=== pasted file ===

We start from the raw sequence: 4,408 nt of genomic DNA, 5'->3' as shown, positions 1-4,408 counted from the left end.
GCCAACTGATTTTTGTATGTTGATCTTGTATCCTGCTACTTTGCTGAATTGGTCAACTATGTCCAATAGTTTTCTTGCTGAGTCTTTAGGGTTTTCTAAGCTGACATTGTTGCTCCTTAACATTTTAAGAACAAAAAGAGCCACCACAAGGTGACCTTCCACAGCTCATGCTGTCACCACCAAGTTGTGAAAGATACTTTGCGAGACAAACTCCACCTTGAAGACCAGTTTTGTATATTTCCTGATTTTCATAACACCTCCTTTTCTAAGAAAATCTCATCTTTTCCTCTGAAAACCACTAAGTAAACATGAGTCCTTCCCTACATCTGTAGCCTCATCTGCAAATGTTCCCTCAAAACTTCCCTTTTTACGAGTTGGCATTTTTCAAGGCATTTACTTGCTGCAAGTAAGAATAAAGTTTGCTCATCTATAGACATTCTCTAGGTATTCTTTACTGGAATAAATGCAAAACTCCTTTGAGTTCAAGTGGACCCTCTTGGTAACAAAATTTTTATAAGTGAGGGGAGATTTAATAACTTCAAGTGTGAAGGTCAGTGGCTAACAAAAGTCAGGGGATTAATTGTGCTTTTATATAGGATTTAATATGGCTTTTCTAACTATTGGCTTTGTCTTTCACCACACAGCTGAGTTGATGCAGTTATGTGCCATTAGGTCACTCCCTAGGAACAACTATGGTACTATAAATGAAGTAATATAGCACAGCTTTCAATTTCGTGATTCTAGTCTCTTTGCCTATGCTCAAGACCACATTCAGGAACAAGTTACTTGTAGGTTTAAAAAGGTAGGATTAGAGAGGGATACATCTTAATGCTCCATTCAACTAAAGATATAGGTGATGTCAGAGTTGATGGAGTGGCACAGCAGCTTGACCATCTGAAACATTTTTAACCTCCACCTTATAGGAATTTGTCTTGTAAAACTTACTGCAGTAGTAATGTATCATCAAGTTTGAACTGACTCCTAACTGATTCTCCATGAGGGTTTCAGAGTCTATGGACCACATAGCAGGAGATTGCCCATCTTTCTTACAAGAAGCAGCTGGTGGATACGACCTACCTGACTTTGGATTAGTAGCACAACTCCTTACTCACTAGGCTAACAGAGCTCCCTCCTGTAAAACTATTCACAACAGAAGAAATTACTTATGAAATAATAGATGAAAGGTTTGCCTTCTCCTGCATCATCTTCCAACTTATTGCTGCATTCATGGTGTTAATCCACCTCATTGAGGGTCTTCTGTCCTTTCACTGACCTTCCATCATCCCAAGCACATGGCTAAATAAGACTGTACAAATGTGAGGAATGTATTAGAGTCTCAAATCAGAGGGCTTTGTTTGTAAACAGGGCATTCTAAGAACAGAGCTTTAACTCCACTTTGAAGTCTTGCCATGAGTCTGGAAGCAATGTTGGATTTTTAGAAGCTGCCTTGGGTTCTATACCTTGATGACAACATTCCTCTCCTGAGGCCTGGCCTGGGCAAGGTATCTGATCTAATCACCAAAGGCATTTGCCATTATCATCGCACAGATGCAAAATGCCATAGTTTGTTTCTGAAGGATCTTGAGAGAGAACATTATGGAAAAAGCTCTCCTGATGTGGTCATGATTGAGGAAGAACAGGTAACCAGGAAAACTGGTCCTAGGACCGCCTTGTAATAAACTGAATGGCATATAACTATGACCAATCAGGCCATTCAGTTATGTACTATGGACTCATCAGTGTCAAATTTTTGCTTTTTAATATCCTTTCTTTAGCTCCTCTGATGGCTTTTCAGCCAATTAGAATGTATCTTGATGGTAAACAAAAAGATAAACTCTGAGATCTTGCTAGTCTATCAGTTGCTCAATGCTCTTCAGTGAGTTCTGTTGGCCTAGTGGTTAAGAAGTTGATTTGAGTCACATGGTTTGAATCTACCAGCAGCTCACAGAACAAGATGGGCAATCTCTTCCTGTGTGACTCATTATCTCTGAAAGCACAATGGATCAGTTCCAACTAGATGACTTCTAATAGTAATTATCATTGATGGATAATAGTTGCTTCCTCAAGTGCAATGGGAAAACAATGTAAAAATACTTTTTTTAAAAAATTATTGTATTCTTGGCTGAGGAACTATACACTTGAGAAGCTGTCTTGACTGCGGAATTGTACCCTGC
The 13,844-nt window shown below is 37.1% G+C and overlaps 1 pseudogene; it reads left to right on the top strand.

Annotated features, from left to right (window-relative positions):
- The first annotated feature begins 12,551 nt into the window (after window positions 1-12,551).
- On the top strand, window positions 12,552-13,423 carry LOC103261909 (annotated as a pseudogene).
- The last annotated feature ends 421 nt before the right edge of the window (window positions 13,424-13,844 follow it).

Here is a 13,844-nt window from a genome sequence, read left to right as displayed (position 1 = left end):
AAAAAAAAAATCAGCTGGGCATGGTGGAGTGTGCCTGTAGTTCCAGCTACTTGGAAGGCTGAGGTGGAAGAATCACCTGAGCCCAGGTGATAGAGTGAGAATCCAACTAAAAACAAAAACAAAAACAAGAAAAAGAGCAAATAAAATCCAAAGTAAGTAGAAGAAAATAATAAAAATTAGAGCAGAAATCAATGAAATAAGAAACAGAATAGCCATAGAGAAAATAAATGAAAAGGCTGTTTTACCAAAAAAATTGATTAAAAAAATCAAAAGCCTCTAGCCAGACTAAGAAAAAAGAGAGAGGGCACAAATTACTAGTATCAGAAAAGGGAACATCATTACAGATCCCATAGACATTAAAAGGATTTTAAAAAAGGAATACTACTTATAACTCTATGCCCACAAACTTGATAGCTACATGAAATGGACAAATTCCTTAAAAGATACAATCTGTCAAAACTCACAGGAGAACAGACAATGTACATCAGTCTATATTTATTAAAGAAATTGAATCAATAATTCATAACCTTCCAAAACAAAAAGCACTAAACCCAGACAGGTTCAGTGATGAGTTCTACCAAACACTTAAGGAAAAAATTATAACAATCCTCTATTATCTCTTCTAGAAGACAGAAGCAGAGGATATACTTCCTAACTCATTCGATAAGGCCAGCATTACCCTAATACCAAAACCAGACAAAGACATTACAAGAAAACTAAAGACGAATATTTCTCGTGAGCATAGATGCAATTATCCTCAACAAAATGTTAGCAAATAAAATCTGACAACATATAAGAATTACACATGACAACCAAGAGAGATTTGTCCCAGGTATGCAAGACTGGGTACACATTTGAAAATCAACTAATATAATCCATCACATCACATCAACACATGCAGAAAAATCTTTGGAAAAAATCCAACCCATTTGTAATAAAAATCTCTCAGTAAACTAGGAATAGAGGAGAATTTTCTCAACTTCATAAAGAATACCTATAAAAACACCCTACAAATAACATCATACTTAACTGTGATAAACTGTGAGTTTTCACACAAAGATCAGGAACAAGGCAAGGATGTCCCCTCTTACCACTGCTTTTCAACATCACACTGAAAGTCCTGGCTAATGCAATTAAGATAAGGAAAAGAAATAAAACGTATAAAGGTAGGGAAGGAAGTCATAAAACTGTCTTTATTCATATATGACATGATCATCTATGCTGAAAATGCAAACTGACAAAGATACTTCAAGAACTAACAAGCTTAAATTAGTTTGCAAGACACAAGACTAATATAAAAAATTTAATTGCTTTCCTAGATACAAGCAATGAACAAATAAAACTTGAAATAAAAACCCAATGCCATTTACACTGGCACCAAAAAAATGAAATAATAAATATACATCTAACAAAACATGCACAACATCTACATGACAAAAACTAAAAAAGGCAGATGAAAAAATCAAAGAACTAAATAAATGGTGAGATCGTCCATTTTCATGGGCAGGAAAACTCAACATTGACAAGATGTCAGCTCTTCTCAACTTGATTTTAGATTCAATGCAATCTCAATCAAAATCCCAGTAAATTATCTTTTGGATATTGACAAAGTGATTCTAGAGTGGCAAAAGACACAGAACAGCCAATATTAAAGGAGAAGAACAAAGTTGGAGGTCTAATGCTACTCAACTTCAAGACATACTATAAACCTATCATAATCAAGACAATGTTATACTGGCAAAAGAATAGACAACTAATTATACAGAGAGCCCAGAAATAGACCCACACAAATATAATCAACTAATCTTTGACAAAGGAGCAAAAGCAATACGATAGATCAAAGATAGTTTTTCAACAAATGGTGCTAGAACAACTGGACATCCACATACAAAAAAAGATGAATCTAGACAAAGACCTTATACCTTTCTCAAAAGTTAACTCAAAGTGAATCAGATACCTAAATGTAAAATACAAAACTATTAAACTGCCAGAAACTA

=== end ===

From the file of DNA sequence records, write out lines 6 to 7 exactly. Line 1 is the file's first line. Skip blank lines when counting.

- On the top strand, window positions 12,552-13,423 carry LOC103261909 (annotated as a pseudogene).
- The last annotated feature ends 421 nt before the right edge of the window (window positions 13,424-13,844 follow it).